Issue Installing Windows - Screen Hangs On Starting Windows - Desperately Seeking Help

To start with, I need to provide some background information. My computer is custom built, and has been running well for a few years now. Occasionally issues have happened, and I've needed to reinstall Windows. No biggie.

A week ago however, I got a blue screen of death. When I attempted to restart the computer, Windows 8.1 said that Windows could not start, and gave me options to advanced recovery options. I attempted to run a CHDSK on the primary SSD. It told me there was several errors (5 or 6). I attempted to have it repair the errors, but the drive claimed it was write locked. I tried restart a few times, tweaking a few things to see if I could get it to load.

Finally, I took the SSD out and booted it up. Instead of being the generic message indicated there's no OS, Windows popped up a message saying that my computer needed to be repaired, so I had to insert the install media. I had a digital copy. I attempted to download a Windows 8 ISO from Microsoft, but it required a product key. Being unable to access any of the data on the corrupt SSD, I could not obtain that. Microsoft was unable to assist me in finding my product key via transaction history on my account, and the customer service rep said I needed to buy another copy of Windows.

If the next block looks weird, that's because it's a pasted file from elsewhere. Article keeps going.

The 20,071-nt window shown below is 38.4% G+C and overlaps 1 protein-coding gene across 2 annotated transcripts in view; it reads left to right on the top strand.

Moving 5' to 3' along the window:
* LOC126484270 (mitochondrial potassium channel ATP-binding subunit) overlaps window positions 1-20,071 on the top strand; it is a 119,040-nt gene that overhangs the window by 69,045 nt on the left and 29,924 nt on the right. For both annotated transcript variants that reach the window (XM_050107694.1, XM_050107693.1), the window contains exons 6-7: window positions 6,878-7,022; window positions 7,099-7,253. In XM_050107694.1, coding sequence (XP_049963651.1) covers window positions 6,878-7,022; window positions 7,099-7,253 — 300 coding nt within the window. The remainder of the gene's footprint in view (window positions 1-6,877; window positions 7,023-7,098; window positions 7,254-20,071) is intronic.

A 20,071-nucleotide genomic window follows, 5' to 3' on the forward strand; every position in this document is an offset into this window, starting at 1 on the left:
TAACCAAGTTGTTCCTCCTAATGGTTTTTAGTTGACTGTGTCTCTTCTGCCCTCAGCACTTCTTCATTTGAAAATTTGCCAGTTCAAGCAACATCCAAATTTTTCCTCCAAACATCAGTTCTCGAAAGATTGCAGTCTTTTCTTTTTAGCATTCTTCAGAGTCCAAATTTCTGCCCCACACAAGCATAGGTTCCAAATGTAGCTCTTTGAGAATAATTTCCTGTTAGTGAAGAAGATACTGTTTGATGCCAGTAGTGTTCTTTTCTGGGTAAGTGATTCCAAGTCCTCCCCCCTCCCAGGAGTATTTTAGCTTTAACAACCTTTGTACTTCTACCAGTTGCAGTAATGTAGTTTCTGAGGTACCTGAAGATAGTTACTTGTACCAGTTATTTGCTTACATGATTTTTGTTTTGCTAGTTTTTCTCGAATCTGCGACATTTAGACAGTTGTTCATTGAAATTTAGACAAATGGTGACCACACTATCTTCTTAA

Since Windows must have mysteriously put some of it's files on one of my other HDDs (for 'reasons' presumably), I disconnected my two 1TB storage HDDs. That popped up the standard "insert installation media into boot drive and press any key" or whatever the message is.

Curiously, I inserted the SSD back to try to get the product key. Unfortunately, I guess the OS was too corrupt now, and all I could get was that error.

Finally, I decided I needed some more storage space anyway. I got a 3TB HDD from a local computer shop and put it in my wife's computer. I formatted it, and set aside a small primary partition for the OS.

I then took the HDD out, and stuck it inside my own computer. I don't have an internal optical drive, so I got an external one that I had laying around. My MoBo supports booting from USB.
I attempted to boot with a spare Windows 7 install disk we had laying around, and it couldn't read it. So, the next day at work, I got a hold of a Windows 7 ISO, and then burned it onto my flash drive to see if I could get better results. Surprisingly, I did. It began to boot into the installation. It went through the loading windows files part, and then "Starting Windows" appeared on the screen, in the manner it does when booting Windows 7. (You know, where the lights swirl?)

At this point, it simply stayed there. No swirly lights. Just "Starting Windows". I tried a few solutions on Google, but to no avail. Even waiting two hours yielded no results. I'm swiftly running out of options, and I cannot get a copy of Windows installed. Nothing appears to be working.

The only thing I haven't tried is to swap out the PSU, which people claim works, but I'm having trouble comprehending how that could be the culprit. Also, I do not have a spare PSU laying around.

Is there any solution anyone can give me? I would really like to have my computer back.